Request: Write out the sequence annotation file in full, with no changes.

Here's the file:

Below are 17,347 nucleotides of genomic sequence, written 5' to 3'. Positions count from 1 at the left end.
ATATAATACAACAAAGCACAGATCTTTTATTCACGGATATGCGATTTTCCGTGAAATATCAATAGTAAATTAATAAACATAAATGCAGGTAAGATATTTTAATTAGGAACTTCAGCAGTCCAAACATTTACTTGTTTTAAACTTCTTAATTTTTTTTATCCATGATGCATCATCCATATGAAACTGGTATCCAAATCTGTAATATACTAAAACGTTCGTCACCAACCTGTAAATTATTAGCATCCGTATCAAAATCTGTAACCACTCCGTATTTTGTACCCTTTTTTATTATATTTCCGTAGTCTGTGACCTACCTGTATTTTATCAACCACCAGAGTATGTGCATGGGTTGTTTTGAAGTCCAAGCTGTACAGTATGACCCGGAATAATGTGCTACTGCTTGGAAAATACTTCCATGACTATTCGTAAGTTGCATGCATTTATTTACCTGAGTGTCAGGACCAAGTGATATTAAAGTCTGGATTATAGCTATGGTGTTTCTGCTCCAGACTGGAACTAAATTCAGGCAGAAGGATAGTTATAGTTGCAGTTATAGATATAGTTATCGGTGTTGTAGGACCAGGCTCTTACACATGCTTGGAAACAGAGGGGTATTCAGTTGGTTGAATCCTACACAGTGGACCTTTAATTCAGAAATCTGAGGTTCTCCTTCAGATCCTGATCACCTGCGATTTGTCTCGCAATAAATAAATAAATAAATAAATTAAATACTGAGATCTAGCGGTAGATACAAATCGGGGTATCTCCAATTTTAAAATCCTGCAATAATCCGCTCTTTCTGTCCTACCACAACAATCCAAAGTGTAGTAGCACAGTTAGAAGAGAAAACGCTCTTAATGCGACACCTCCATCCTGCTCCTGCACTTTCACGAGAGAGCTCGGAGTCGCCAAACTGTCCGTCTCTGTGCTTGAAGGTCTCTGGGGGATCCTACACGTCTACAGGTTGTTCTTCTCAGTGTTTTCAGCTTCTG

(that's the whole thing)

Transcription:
Below are 17,347 nucleotides of genomic sequence, written 5' to 3'. Positions count from 1 at the left end.
ATATAATACAACAAAGCACAGATCTTTTATTCACGGATATGCGATTTTCCGTGAAATATCAATAGTAAATTAATAAACATAAATGCAGGTAAGATATTTTAATTAGGAACTTCAGCAGTCCAAACATTTACTTGTTTTAAACTTCTTAATTTTTTTTATCCATGATGCATCATCCATATGAAACTGGTATCCAAATCTGTAATATACTAAAACGTTCGTCACCAACCTGTAAATTATTAGCATCCGTATCAAAATCTGTAACCACTCCGTATTTTGTACCCTTTTTTATTATATTTCCGTAGTCTGTGACCTACCTGTATTTTATCAACCACCAGAGTATGTGCATGGGTTGTTTTGAAGTCCAAGCTGTACAGTATGACCCGGAATAATGTGCTACTGCTTGGAAAATACTTCCATGACTATTCGTAAGTTGCATGCATTTATTTACCTGAGTGTCAGGACCAAGTGATATTAAAGTCTGGATTATAGCTATGGTGTTTCTGCTCCAGACTGGAACTAAATTCAGGCAGAAGGATAGTTATAGTTGCAGTTATAGATATAGTTATCGGTGTTGTAGGACCAGGCTCTTACACATGCTTGGAAACAGAGGGGTATTCAGTTGGTTGAATCCTACACAGTGGACCTTTAATTCAGAAATCTGAGGTTCTCCTTCAGATCCTGATCACCTGCGATTTGTCTCGCAATAAATAAATAAATAAATAAATTAAATACTGAGATCTAGCGGTAGATACAAATCGGGGTATCTCCAATTTTAAAATCCTGCAATAATCCGCTCTTTCTGTCCTACCACAACAATCCAAAGTGTAGTAGCACAGTTAGAAGAGAAAACGCTCTTAATGCGACACCTCCATCCTGCTCCTGCACTTTCACGAGAGAGCTCGGAGTCGCCAAACTGTCCGTCTCTGTGCTTGAAGGTCTCTGGGGGATCCTACACGTCTACAGGTTGTTCTTCTCAGTGTTTTCAGCTTCTG